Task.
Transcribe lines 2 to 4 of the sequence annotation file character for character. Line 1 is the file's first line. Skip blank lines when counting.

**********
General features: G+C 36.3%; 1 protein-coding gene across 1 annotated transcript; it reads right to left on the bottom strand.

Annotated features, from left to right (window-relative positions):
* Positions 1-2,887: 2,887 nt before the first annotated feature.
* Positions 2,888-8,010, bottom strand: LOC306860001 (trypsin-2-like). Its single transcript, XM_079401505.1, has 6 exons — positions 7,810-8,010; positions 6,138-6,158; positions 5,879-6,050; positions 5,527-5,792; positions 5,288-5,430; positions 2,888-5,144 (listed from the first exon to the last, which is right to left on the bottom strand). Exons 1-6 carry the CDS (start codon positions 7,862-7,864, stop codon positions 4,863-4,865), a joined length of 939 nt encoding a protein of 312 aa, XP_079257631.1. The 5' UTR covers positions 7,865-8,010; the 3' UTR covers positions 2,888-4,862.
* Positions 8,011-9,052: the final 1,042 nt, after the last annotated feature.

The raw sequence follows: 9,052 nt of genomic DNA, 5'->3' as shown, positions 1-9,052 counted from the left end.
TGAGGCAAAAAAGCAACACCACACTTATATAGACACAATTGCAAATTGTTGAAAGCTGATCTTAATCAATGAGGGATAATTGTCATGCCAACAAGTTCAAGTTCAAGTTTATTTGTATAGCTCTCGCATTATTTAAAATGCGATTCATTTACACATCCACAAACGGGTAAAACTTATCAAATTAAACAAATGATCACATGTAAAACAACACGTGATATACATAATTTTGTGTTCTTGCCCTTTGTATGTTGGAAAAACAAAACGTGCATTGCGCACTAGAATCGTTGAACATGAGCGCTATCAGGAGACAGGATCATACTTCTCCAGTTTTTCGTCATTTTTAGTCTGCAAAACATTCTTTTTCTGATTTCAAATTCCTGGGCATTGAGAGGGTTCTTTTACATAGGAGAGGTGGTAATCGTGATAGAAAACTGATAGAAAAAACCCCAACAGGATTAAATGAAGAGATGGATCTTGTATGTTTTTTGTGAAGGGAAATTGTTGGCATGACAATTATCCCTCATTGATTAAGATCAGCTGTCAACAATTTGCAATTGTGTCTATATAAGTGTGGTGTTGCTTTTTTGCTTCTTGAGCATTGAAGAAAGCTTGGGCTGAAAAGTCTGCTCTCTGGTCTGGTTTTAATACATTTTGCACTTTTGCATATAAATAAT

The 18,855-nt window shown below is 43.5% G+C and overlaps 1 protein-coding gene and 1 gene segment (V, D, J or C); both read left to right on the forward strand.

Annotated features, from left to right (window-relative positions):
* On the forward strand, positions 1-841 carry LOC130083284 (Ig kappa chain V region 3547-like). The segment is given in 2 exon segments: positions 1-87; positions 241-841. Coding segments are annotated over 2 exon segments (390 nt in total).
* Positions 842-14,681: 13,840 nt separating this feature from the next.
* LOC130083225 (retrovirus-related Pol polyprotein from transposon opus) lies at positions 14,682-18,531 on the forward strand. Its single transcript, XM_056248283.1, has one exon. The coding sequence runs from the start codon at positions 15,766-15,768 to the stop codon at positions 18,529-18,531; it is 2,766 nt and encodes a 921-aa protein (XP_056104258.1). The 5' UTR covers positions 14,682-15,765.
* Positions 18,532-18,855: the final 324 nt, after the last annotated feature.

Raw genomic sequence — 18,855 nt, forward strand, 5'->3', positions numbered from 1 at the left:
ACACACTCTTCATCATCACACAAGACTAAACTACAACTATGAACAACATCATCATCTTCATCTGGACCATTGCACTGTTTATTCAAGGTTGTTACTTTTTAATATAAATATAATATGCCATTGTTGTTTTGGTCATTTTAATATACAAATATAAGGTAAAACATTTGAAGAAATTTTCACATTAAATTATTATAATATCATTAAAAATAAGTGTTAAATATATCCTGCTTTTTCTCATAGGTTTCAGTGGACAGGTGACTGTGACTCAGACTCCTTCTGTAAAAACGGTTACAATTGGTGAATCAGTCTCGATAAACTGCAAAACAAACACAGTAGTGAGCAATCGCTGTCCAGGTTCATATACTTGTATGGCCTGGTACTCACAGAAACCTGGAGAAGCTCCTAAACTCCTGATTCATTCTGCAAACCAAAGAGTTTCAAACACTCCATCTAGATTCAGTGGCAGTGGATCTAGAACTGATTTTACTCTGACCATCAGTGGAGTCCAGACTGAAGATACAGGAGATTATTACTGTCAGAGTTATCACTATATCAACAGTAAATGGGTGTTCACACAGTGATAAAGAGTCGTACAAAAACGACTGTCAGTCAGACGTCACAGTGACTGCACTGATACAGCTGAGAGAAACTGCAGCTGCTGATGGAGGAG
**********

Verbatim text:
Annotated features, from left to right (window-relative positions):
* Positions 1-2,887: 2,887 nt before the first annotated feature.
* Positions 2,888-8,010, bottom strand: LOC306860001 (trypsin-2-like). Its single transcript, XM_079401505.1, has 6 exons — positions 7,810-8,010; positions 6,138-6,158; positions 5,879-6,050; positions 5,527-5,792; positions 5,288-5,430; positions 2,888-5,144 (listed from the first exon to the last, which is right to left on the bottom strand). Exons 1-6 carry the CDS (start codon positions 7,862-7,864, stop codon positions 4,863-4,865), a joined length of 939 nt encoding a protein of 312 aa, XP_079257631.1. The 5' UTR covers positions 7,865-8,010; the 3' UTR covers positions 2,888-4,862.